Chango

In Santeria, my orisha is Chango, one of the guerreros or warriors.  His colours are red and white like Santa Barbara, he wields metal weapons and is often depicted with lightning.  He is often thought of as a virile–a Casanova and all that is mean.  Why are those synonymous in Cuba?  Or Anywhere?  But that’s not how I identify with him.  Each orisha has many paths  that they can take, and ways you can be like them.  I like that when syncretized with Catholicism, Chango has some gender–bending, and his tendency to mete out divine justice. I have a strong sense of Justice.  Whatever is good and fair compels me, regardless of how it favors or whether it directly affects me, which sometimes confuses others.  It isn’t as noble as it seems, and can often be annoying, like a compulsion.  You see for me, the absence of truth, facts and fairness is offensive.  Facts and justice are my religion, so it effects me whether the disservice concerns me or not. I greatly dislike situations like this one, where there is no right answer.  The writer in me thrives on ambiguity and grey area, but ethically it makes me uneasy in daily life.  There’s just so much we can’t make sense of, from child labour to servitude that borders on slavery, the attention we receive from men as well as our very presence here. Even if there is no right answer for everyone, I like to at least have my own rules, my own personal sense of what’s best.  that’s the beauty of Chango–he delivers his own swift justice, not...

“Useless” Day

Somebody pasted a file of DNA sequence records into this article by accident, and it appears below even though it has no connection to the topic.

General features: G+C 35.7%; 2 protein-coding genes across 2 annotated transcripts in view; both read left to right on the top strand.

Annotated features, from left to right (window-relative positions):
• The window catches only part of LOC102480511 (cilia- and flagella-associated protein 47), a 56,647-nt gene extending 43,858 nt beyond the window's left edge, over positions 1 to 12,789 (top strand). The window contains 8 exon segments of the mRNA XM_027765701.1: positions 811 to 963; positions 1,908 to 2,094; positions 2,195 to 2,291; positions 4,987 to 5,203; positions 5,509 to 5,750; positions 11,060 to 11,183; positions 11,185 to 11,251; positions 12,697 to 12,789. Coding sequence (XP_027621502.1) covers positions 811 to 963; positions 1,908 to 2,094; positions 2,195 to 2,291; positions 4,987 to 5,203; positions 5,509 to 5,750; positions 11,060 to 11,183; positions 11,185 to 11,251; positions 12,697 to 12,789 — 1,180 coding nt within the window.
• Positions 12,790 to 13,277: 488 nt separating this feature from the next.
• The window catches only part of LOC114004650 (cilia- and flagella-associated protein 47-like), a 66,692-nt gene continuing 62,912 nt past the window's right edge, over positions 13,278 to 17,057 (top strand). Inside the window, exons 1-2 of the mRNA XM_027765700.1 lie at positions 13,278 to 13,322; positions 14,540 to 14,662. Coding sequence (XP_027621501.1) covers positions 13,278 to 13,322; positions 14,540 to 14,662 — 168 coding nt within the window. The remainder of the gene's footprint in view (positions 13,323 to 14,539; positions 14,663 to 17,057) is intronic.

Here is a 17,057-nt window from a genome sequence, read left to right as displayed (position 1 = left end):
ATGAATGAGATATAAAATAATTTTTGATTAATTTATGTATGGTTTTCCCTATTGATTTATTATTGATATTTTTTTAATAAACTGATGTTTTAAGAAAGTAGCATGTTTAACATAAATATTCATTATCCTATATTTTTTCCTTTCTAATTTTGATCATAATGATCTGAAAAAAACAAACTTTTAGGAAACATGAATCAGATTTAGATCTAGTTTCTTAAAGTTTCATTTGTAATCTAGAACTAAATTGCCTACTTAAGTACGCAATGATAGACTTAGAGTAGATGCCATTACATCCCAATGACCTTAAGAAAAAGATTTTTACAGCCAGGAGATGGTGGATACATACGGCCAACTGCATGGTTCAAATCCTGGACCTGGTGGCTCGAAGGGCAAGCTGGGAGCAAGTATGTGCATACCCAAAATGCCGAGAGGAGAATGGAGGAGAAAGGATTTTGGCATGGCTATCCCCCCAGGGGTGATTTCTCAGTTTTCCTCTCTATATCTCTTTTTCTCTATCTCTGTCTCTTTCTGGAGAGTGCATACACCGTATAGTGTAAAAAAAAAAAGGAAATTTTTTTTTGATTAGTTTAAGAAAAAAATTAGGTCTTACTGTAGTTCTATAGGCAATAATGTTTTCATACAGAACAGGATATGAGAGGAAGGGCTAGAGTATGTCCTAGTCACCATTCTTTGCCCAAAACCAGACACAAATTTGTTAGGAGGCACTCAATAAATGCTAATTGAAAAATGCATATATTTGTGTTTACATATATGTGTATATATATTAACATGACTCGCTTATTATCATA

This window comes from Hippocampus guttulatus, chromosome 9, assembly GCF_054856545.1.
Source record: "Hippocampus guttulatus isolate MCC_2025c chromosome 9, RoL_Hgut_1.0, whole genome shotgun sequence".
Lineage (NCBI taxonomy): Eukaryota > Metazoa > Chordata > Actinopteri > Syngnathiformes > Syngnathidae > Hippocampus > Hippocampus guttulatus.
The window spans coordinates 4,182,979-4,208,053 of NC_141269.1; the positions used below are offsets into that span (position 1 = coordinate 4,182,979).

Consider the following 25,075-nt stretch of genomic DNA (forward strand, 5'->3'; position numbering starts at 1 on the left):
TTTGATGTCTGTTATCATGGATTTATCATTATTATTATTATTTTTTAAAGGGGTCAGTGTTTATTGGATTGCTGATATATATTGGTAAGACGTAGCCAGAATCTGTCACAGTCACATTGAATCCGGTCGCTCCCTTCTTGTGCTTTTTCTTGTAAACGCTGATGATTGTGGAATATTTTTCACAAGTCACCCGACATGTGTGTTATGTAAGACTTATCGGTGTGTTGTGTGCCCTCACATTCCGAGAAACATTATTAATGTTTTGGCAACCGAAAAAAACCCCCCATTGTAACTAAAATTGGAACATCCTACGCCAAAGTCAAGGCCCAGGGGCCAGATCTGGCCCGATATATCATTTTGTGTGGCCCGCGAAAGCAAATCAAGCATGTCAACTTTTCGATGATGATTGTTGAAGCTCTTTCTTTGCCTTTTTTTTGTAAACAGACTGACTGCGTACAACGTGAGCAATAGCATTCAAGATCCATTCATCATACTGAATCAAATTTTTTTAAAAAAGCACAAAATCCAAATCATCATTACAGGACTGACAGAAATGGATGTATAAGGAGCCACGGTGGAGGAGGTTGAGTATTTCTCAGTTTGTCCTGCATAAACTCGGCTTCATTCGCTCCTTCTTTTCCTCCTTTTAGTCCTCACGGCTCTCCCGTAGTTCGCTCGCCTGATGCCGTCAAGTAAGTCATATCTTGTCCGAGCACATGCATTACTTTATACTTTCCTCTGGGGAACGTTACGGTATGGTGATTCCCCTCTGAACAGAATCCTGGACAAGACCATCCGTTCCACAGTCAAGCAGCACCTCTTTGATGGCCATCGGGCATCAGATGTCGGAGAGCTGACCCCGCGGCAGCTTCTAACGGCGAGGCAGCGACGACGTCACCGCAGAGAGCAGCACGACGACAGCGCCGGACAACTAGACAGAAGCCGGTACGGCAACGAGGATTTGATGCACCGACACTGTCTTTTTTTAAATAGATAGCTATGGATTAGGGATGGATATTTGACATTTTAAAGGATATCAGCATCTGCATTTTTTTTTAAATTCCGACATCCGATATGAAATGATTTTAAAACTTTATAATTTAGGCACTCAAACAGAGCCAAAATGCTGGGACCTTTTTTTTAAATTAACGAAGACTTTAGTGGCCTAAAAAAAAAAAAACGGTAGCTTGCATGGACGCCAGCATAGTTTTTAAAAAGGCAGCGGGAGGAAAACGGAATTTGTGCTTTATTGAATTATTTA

Tuesday illustrated to me why we’re here, and for once I am excited about what we will be doing.  I think a lot of my group misunderstood the situation, which was unfortunate, because learning was lost there. There have been days where we mostly sit and watch the women work, or play with the kids while the women work.  This was not one of those days.  Today, the majority of the women went to the market to sell products, while a smaller group and ourselves sat in the shade.  All day long. We were sitting there because the women only own three large metal bowls, which are used for work, storage, transportation and sales.  When the women go to the market, they bring all the product they have to make it worth their while, meaning that there are no bowls back at the ranch to be used in production. Today we literally lived through a lack of capacity, which left me completely convinced that our plan is the way to go. The Request The women have made it clear that they want machines to grind their raw materials so they can be made into products.  Buying one of these machines is costly, but would save them time and money, as well as bring in profit from those who live nearby and would pay for the use of the machine, they way they pay to use someone else’s now. Buying the machine for the peanuts is the most logical because it also works with the soy.  Also, the machine they currently pay to use instead is significantly farther away.  Furthermore,...